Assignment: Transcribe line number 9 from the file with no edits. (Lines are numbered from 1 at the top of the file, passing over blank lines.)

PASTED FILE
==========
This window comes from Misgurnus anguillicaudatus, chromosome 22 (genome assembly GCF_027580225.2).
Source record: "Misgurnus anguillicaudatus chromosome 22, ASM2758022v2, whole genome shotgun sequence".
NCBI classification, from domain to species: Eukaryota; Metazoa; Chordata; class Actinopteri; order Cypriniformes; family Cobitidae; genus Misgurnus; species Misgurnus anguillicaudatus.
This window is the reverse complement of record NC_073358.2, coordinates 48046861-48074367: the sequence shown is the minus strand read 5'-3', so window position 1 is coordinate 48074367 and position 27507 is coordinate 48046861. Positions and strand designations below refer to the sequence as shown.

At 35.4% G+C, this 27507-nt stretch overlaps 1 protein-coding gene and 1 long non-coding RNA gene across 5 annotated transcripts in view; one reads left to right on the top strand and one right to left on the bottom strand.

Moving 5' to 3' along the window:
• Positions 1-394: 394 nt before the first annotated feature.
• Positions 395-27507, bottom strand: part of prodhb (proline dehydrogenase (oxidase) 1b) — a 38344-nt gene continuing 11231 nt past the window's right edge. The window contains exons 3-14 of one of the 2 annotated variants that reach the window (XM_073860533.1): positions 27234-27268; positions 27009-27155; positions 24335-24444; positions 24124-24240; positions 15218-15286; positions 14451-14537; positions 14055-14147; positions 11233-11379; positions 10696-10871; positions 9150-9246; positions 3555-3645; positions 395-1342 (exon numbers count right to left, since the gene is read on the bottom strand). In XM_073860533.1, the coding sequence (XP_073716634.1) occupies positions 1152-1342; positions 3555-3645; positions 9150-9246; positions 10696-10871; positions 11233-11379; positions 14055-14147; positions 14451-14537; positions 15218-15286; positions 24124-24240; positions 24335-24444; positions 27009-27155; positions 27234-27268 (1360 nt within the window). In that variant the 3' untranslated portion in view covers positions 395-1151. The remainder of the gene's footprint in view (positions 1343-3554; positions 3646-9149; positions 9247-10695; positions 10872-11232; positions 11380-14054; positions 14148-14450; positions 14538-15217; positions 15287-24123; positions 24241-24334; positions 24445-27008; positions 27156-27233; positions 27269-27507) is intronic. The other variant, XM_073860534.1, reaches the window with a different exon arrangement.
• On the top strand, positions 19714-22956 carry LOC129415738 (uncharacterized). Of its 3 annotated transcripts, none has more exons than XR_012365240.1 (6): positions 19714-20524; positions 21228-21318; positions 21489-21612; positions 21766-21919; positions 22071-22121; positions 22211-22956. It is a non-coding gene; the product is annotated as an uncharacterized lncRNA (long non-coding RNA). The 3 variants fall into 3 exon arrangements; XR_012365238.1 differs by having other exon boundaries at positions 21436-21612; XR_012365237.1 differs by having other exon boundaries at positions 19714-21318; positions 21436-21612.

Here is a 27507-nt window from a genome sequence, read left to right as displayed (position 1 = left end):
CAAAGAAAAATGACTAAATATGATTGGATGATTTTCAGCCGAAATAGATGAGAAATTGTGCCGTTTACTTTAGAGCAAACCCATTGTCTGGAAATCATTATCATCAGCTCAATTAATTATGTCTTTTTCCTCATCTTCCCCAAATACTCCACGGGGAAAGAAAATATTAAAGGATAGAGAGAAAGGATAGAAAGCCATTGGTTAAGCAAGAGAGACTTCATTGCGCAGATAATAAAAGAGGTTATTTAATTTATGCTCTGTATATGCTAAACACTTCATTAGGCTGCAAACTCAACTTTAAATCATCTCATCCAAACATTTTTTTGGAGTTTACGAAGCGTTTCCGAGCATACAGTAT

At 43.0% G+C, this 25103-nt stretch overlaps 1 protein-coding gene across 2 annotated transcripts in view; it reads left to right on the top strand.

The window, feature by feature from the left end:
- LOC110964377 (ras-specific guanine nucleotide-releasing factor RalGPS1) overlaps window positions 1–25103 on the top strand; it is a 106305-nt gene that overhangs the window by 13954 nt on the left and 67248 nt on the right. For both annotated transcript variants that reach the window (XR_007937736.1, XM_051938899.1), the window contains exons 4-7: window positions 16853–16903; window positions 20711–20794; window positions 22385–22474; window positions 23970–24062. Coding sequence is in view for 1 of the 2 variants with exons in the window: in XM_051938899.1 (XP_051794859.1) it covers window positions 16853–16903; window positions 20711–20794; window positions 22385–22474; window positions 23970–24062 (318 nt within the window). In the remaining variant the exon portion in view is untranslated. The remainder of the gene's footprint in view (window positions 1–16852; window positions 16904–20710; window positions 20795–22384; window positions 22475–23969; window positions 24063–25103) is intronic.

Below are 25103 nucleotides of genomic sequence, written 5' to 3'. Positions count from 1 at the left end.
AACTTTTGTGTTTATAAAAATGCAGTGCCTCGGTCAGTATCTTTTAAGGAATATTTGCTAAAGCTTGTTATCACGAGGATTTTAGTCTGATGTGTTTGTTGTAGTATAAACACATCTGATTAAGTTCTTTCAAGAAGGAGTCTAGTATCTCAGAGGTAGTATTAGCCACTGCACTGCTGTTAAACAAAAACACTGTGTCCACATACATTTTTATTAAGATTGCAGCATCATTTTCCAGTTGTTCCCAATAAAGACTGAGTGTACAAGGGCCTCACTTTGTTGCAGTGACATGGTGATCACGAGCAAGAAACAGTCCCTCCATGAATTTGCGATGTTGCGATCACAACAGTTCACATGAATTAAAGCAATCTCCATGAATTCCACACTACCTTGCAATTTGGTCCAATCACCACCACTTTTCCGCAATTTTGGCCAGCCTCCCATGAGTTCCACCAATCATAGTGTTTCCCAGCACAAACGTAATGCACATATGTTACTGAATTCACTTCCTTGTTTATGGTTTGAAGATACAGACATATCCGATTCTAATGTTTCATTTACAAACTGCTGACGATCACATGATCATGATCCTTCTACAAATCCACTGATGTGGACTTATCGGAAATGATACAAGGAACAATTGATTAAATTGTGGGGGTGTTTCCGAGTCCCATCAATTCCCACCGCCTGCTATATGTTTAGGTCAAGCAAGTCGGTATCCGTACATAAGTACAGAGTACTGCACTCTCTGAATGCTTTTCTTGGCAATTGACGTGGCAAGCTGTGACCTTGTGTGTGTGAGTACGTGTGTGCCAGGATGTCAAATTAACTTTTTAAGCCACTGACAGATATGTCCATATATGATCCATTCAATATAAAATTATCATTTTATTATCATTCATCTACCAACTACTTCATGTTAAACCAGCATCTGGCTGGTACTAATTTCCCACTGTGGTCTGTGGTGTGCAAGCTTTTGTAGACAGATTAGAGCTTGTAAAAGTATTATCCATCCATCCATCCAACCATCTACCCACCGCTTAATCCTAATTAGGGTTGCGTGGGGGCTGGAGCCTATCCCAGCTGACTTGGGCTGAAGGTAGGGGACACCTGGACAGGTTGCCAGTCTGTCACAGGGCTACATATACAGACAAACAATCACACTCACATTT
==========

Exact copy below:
• On the top strand, positions 19714-22956 carry LOC129415738 (uncharacterized). Of its 3 annotated transcripts, none has more exons than XR_012365240.1 (6): positions 19714-20524; positions 21228-21318; positions 21489-21612; positions 21766-21919; positions 22071-22121; positions 22211-22956. It is a non-coding gene; the product is annotated as an uncharacterized lncRNA (long non-coding RNA). The 3 variants fall into 3 exon arrangements; XR_012365238.1 differs by having other exon boundaries at positions 21436-21612; XR_012365237.1 differs by having other exon boundaries at positions 19714-21318; positions 21436-21612.